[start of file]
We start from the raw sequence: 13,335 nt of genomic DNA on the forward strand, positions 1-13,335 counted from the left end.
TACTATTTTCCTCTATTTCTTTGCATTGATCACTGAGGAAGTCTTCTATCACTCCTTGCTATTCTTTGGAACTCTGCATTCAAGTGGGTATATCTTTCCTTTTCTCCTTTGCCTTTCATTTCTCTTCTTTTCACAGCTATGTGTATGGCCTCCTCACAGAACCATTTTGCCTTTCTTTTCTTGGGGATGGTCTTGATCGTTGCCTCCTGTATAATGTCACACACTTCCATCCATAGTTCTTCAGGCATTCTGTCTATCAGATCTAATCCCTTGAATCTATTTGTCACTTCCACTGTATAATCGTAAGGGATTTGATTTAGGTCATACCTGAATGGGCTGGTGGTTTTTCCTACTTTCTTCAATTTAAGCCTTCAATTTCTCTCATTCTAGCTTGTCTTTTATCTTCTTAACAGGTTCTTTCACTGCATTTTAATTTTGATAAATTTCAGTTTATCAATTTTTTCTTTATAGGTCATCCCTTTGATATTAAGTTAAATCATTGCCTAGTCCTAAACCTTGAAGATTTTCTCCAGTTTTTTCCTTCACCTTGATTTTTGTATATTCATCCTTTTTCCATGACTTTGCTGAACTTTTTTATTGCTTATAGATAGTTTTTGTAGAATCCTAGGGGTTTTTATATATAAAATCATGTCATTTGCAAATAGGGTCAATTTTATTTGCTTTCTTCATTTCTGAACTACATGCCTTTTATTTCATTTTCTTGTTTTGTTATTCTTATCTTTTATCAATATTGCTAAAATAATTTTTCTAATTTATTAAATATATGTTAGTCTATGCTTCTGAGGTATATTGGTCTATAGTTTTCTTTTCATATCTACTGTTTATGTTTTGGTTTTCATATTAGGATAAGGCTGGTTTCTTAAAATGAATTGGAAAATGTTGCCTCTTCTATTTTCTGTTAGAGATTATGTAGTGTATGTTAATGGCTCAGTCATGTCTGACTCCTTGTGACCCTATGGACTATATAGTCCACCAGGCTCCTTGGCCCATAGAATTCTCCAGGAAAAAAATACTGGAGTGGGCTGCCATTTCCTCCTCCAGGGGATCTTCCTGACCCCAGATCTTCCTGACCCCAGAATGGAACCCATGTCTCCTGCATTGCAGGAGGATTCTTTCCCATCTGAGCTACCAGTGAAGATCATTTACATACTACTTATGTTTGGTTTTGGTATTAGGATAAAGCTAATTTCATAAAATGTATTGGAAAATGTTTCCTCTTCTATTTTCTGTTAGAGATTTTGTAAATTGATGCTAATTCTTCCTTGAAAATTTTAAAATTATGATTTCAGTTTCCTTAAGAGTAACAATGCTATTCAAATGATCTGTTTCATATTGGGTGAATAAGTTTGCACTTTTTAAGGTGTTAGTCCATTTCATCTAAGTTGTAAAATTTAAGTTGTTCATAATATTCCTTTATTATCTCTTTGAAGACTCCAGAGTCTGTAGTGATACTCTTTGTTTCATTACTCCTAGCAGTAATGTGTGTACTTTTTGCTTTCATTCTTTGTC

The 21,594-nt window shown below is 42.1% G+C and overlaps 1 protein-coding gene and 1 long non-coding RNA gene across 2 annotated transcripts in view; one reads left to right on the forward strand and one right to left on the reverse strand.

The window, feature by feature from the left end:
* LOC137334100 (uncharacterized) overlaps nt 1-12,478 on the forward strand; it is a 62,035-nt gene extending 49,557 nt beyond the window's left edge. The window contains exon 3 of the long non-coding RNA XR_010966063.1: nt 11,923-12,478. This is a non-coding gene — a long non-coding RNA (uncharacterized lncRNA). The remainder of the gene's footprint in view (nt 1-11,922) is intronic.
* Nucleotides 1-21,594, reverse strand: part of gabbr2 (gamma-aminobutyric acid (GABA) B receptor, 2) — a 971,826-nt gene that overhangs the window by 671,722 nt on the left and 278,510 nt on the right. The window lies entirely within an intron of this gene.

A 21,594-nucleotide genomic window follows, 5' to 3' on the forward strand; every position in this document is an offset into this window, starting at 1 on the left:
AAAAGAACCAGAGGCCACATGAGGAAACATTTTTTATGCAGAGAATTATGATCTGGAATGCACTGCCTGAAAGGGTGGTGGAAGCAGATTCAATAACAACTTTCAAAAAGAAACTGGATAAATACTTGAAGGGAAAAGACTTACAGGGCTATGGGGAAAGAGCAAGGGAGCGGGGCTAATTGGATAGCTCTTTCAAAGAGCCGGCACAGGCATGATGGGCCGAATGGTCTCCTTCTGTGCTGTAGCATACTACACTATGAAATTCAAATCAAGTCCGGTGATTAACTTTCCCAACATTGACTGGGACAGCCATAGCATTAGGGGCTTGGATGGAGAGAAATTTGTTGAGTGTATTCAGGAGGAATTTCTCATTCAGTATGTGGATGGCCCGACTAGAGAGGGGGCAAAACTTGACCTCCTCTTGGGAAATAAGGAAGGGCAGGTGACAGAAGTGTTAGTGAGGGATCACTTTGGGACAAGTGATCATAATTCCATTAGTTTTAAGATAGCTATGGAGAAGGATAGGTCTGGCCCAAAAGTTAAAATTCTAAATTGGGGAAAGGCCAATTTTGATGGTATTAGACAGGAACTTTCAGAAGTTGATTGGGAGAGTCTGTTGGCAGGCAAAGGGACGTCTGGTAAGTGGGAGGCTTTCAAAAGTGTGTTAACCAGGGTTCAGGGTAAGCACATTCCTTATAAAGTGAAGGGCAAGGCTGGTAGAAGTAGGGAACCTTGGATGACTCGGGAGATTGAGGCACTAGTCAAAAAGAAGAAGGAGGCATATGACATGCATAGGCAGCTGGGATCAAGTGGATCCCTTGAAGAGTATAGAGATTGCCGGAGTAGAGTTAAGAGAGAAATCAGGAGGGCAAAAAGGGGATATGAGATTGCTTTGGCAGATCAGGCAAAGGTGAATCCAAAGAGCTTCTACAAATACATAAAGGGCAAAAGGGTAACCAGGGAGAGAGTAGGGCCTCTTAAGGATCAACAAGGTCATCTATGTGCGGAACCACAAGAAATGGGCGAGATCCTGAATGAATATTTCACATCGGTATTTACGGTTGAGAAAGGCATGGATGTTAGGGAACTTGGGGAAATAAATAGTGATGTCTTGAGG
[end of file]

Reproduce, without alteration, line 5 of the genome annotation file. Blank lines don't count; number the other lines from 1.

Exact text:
* LOC137334100 (uncharacterized) overlaps nt 1-12,478 on the forward strand; it is a 62,035-nt gene extending 49,557 nt beyond the window's left edge. The window contains exon 3 of the long non-coding RNA XR_010966063.1: nt 11,923-12,478. This is a non-coding gene — a long non-coding RNA (uncharacterized lncRNA). The remainder of the gene's footprint in view (nt 1-11,922) is intronic.